Annuity option with TSP

Lastly, purchasing an annuity with your TSP can be done using all or part of your TSP balance, with a private insurance company handling the annuity. Of course, there are pros and cons to this option.

TSP annuity pros

  • Guaranteed Income: Provides a steady, predictable income every month for the rest of your life.
  • Flexibility in Investment: You can use either your full TSP balance or just a portion for the annuity.
  • Reliability: Offers financial stability similar to Social Security and the Basic Benefit under FERS (Federal Employees' Retirement System).

TSP annuity cons

  • High Costs: Annuities often come with substantial commission fees, which don’t contribute to your benefits.
  • Limited Access to Funds: Once you annuitize, you lose the flexibility to withdraw additional funds for unforeseen expenses or rising living costs.
  • Inheritance Restrictions: Passing on inheritance becomes difficult unless you pay more for added benefits.
  • Less Investment Growth: Your TSP investments, if left available, can be a significant strategy for income generation and asset growth. Choosing an annuity might limit this potential.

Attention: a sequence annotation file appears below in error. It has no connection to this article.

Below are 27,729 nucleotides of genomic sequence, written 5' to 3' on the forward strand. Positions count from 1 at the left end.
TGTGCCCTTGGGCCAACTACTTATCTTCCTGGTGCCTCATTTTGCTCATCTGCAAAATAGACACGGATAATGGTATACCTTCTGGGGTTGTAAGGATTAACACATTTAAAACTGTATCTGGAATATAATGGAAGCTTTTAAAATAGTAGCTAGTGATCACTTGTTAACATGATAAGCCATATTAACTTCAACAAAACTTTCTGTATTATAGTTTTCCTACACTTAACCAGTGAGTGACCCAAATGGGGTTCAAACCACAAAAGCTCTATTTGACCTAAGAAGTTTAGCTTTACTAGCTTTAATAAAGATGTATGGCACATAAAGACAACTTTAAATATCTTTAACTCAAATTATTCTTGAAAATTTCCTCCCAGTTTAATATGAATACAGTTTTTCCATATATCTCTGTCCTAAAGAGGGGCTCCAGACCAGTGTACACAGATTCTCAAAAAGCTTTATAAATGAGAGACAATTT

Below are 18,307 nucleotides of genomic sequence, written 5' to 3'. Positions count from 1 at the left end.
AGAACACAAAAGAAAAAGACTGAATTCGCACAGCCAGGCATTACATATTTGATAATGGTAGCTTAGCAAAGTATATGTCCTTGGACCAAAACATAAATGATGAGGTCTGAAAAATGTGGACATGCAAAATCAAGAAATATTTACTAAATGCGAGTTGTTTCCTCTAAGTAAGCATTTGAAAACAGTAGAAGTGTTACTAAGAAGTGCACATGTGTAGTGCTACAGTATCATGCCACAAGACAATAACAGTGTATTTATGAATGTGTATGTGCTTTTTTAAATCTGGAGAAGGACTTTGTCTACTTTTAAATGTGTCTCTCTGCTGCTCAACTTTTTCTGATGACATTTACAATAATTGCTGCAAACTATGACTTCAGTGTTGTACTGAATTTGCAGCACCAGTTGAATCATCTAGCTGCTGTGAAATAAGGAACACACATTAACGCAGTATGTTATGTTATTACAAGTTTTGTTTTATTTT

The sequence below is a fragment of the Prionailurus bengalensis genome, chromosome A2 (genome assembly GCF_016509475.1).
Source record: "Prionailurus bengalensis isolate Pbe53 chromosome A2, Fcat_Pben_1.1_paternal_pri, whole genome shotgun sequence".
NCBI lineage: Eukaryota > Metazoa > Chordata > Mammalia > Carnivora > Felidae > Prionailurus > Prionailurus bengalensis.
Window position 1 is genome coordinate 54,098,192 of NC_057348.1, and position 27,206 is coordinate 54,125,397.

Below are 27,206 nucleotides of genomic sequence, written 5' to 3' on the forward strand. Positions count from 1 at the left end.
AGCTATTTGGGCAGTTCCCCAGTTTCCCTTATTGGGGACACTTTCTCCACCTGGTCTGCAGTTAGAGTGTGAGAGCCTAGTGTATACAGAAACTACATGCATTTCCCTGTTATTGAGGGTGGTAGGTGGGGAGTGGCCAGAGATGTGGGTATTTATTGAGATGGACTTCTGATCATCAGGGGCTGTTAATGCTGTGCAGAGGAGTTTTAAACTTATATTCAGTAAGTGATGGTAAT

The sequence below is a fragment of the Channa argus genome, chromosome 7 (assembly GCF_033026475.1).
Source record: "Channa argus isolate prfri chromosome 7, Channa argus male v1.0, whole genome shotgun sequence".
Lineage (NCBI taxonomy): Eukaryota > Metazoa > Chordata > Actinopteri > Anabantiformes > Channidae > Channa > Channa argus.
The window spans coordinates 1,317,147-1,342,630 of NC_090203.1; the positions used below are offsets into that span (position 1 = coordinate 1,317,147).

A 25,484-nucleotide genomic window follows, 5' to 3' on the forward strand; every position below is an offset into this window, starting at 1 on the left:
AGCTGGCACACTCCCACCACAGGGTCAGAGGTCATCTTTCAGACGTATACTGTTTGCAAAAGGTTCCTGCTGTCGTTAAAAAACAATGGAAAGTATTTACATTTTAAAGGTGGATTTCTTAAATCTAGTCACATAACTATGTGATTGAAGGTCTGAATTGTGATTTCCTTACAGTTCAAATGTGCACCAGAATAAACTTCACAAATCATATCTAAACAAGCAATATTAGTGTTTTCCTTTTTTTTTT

Key Reminder: With FERS, you already have Social Security and the Basic Benefit, both providing consistent monthly income with cost-of-living adjustments. It’s important to consider how an annuity fits within this structure and whether it aligns with your overall retirement strategy.

Get a better understanding of your FERS and TSP benefits by downloading our free ebook now: FERS Made Simple: Understanding and Maximizing Your Benefit.

Bottom line

Navigating TSP withdrawal rules after retirement can feel like a complex journey. Remember, the key is to balance your immediate financial needs with your long-term retirement goals. With options ranging from partial withdrawals to annuities, each choice comes with its own set of pros and cons.

Everyone’s particular circumstances are unique and should be discussed with a financial professional before taking any action.

Your decision should align with your overall financial plan, considering other retirement income sources like Social Security and the Basic Benefit under FERS. As you weigh the options, think about how each choice impacts your lifestyle, tax situation and your legacy.

If you have any questions or would like a complimentary review of your TSP, please don’t hesitate to schedule a call with an Advance Capital Management adviser by clicking HERE.

Although the firm does not charge a fee for a TSP review, it is intended to result in the recipient purchasing a product or establishing an advisory relationship.

Kurt Mears, CRPC

As a financial adviser, Kurt takes a comprehensive approach to help clients work toward their financial goals by providing wealth management tools including retirement planning, investment portfolio advice and tax strategies. He specializes in federal government benefits and is a Chartered Retirement Planning Counselor.